(Nigerian, 1944– )
Emecheta left Nigeria for London in 1962. After leaving her abusive husband she took a sociology degree and began writing. In the Ditch (1972) and Second Class Citizen (1974) are thinly veiled autobiographical novels which bluntly depict her early years in North London, focusing specifically on the political realities of being a single black mother in 1960s' Britain. Many of her subsequent novels concentrate on the status of the black woman in traditional Ibo society. Emecheta is particularly interested in the effects of colonialism on traditional society. Education is seen as a liberating force. One of her most compelling novels, The Slave Girl (1977), tells the tragic story of a young Ibo girl, sold into slavery by her brother. The girl, Ojebeta, is forced to grapple with traditional values, and the imposed values of capitalism and Christianity.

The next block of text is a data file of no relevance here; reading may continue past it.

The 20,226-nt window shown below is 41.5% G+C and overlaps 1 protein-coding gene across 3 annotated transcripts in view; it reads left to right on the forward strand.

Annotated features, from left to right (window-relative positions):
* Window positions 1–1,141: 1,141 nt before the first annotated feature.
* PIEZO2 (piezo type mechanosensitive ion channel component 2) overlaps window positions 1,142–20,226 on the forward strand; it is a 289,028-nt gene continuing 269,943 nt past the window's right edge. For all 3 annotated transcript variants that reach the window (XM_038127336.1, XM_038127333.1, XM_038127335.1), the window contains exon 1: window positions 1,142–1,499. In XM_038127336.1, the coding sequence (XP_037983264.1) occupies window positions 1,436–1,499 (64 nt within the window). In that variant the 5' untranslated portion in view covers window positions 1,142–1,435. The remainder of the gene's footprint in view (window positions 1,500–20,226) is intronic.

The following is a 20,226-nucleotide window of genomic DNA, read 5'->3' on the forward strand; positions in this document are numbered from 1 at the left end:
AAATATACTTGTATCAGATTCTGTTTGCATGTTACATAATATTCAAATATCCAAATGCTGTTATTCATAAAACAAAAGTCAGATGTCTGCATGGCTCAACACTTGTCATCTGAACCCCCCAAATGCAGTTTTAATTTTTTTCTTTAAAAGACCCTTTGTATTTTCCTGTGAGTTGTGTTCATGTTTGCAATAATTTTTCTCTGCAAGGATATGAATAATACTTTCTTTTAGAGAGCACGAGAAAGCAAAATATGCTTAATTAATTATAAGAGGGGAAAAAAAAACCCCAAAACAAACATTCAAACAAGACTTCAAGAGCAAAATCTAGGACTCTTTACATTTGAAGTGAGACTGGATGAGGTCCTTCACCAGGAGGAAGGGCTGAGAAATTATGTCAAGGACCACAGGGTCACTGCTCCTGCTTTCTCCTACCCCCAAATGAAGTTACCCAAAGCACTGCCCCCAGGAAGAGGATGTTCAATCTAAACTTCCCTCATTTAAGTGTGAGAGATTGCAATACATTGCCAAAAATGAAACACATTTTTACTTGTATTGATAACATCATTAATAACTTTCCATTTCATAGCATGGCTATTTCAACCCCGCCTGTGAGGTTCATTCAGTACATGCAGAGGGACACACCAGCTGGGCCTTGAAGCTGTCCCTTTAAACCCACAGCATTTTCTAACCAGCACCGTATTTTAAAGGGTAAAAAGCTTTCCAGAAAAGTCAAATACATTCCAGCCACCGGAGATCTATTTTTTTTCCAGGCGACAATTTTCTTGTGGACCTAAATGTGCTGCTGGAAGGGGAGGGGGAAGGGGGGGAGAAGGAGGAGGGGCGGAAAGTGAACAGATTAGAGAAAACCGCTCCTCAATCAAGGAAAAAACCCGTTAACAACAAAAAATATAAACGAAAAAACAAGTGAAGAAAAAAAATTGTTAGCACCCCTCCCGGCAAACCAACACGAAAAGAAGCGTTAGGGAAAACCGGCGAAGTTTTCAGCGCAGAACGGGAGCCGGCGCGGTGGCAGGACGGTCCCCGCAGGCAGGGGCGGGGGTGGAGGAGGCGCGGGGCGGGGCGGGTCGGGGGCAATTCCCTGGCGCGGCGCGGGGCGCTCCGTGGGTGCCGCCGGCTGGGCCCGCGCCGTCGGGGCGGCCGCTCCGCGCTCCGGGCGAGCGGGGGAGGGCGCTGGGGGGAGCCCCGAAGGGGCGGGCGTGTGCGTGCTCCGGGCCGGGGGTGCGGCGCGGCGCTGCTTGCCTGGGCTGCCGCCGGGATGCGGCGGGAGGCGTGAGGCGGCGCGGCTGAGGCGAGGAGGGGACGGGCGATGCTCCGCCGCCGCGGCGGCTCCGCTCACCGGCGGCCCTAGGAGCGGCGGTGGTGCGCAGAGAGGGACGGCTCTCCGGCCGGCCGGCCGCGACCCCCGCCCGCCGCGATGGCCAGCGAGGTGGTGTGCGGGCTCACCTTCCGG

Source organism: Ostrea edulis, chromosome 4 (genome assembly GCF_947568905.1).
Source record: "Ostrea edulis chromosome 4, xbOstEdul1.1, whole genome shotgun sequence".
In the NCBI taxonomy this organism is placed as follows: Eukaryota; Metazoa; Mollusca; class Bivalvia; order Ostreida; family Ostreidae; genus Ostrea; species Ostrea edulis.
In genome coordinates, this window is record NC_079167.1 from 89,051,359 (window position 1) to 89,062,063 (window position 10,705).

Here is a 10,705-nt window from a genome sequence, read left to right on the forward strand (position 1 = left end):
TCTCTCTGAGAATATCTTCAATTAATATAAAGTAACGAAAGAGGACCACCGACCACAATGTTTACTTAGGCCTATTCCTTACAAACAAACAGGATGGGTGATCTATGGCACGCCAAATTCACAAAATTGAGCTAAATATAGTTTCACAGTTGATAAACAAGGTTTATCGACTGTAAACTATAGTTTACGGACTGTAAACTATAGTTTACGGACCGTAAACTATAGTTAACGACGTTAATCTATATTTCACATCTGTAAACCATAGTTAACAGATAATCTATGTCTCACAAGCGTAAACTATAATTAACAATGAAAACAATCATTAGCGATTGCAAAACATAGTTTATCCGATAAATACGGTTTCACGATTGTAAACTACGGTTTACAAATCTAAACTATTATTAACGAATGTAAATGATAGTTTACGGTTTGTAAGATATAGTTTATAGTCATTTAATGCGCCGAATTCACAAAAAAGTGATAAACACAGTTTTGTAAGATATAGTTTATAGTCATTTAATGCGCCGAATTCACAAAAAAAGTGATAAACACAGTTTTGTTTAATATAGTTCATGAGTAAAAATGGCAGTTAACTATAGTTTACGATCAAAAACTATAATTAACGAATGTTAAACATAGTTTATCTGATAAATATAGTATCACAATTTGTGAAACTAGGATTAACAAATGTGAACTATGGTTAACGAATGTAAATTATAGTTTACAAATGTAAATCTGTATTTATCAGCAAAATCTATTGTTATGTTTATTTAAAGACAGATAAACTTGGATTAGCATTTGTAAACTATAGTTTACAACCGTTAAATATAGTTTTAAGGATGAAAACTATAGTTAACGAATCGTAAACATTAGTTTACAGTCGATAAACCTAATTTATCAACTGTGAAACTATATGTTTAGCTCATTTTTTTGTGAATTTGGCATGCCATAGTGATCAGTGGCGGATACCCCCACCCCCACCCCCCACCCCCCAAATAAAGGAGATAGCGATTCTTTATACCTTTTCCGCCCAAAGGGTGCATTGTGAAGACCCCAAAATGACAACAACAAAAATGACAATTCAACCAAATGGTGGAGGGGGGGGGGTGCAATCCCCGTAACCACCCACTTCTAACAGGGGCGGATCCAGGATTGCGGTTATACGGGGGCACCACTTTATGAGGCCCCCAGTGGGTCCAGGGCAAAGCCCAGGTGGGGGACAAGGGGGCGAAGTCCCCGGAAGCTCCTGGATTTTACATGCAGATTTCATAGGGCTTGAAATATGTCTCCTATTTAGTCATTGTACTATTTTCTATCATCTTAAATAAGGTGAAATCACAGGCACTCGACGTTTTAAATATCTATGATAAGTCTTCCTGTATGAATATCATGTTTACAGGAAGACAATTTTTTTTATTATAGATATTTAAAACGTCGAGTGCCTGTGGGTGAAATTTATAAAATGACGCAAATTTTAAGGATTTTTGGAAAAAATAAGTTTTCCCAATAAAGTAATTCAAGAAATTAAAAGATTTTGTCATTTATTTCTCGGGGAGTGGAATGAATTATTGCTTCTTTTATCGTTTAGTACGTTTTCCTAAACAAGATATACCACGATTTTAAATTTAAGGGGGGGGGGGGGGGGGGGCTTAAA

Ironically titled, The Joys of Motherhood (1979) traces the tragic life of Ibuza, born Nnu Ego, through two marriages and six children. Immersed in the disorientating values of the city and investing everything in her children, she dies alone on the roadside. Double Yoke (1982) concentrates on the new educational opportunities for women in 1980s' Nigeria through the central character who is both desperate to fulfil her role as devoted wife and eager to be an educated career woman.
Jean Rhys, Maya Angelou, Wole Soyinka EW